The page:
Photo contains a barricade on land just before the sea with a sign that says, ‘Danger. Crocodiles. No swimming.’
Credit: Tanya Koshy

Like a Fish Out of Water

When I open my eyes, it’s still dark outside. I reach for my phone but hesitate before switching it on. Would the light from the phone show me cockroaches clinging to the mosquito net over my bed? Would I see rats eating their way through my backpack as they had eaten through the belongings of so many others who came before me? Or perhaps I would find the famed Andaman pit viper or Andaman cobra that had slithered into the traditional Karen hut I was living in, which, charming as it seemed, provided little protection from unwanted intruders?

I shudder at the thought and decide that bathroom activities and chai would have to wait until dawn when I can see everything in front of me. Not for the first time during my visit to the field station of the conservation organisation I worked with in the Andaman Islands did I wonder what a city girl like me was doing amidst such ‘rustic’ settings. Sure, I had done rural field visits before but they had mostly been to cover anti-trafficking work in small towns and villages in India. For the most part though, ‘roughing it’ did not involve so much proximity to wildlife and hours-long discussions on reptile or avian taxonomy and ecology. And, unlike the researchers who enthusiastically spent most of the year at the Andaman field station or in even remoter places searching for anything that crawled, slithered or flew, my brief stint in the Andamans was for a communications assignment. I had naively thought that it would be more people-oriented with occasional interaction with the Islands’ charismatic megafauna instead of me being frequently terrified by my inability to keep bugs and reptiles at bay.

Looking out of the plane taking me to Port Blair, I had felt the thrill of excitement and adventure that I was sure lay ahead. Conservationists work in gorgeous settings; I had heard that the Andaman Islands, with its rainforest vegetation, warmly humid, salty sea air, aquamarine waters, and sparsely crowded roads, was a tourist paradise to rival with. Though the islands are increasingly becoming prime tourist destinations, there are still many areas that retain their endemic and invasive flora and fauna. The social scientist in me was keen to discuss the intersections of the ecological, political and social implications of the ecologists’ findings and relay what I had learnt to a broader audience. All this set against the backdrop of the crystal-clear waters and sandy shores of their field sites, of course, or perhaps after a day of scuba diving to see first-hand some of the marine life and coral reefs being researched.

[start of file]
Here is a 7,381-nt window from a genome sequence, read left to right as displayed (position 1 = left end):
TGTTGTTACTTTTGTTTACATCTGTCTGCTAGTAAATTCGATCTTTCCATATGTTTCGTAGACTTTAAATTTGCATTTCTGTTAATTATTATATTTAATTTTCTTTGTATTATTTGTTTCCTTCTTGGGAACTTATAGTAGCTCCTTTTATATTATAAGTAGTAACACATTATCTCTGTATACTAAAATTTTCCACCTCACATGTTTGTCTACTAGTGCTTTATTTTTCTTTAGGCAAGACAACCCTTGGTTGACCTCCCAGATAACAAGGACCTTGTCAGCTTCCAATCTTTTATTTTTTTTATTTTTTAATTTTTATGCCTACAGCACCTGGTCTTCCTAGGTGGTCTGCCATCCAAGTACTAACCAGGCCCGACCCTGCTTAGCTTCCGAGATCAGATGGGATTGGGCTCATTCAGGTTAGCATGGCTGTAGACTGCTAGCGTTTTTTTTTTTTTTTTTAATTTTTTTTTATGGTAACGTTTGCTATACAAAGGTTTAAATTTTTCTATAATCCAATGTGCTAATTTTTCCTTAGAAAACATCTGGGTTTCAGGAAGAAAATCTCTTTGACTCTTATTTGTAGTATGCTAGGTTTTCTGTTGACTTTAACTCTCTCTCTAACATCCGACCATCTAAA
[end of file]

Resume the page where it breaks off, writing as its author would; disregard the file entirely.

Instead, I tread slowly towards the bathroom that is a few metres away from my hut, side-stepping the crustacean hermit crabs who are either sleeping or pretending that they are simply empty shells. My colleagues have cheerfully told me of their many close-call experiences with snakes, each colleague competing with the other as they list the different species of snakes that they have found in innocuous places around the field station (the bathrooms seem to be a clear winner). I am eager not to have a similar experience. My numerous encounters in the bathroom with spiders as big as the size of my palm alone have made me feel akin to Frodo and Sam stepping into Shelob’s lair.

A little later, I head to the dining area hoping that breakfast is ready. As I sip my chai and stare at the calming landscape in front of me, my thoughts are interrupted by excited voices approaching the dining area. It’s the avid birdwatchers who had gone birding at 5am. I am amazed by how much they know and how they can identify birds not just from their feathers and size but also from listening to bird calls. I wonder what they would think if I told them that I cannot differentiate between an eagle and a kite, that I thought a warbler was an object and that I had not heard of a drongo!

I spend the rest of the day talking to my colleagues, almost all of whom are natural scientists, about their research on turtles, sharks, rays, fish and fishing practices, bullfrogs, crocodiles, trees…the list goes on! Some of what I can understand is fascinating. Who knew that the sex of turtles and crocodiles is temperature-dependent (TSD) or that the Indian bullfrog is an invasive species in the Andamans because tadpoles of bullfrogs had been imported from the mainland by those mistaking them to be juvenile fish!

Some of what they say goes over my head. It’s as though they are speaking a secret language known only to themselves. I nod along, making mental notes to google what they’ve said when I get a chance. Although I have a background in political and social sciences, I’m quite sure they don’t expect me to understand their work. I was frequently asked by my natural scientist colleagues, ‘Is social science even a real science?’

At the end of the day, with my head dizzy with so much of information and so many unsolicited, heart-stopping, near-wildlife encounters, I decide to head to the beach just a short distance away. I grew up near the sea and beaches have always helped me de-stress. Maybe I can dip my feet in the sea or sit on the beach and read a book while watching the sun set. Maybe my phone will even catch signal and I can check my messages.

Smiling happily, I approach the entrance to the beach with the eager anticipation of finally having some down-time. That’s when I see the board placed near the entrance.

‘Danger. Crocodiles. No swimming.’

Tanya Koshy is a sustainable development and social justice professional who has worked in the fields of human trafficking, refugee and asylum claims, conservation, sustainable livelihoods, education, and human rights.

15 August 2021

Return to the Understory stories list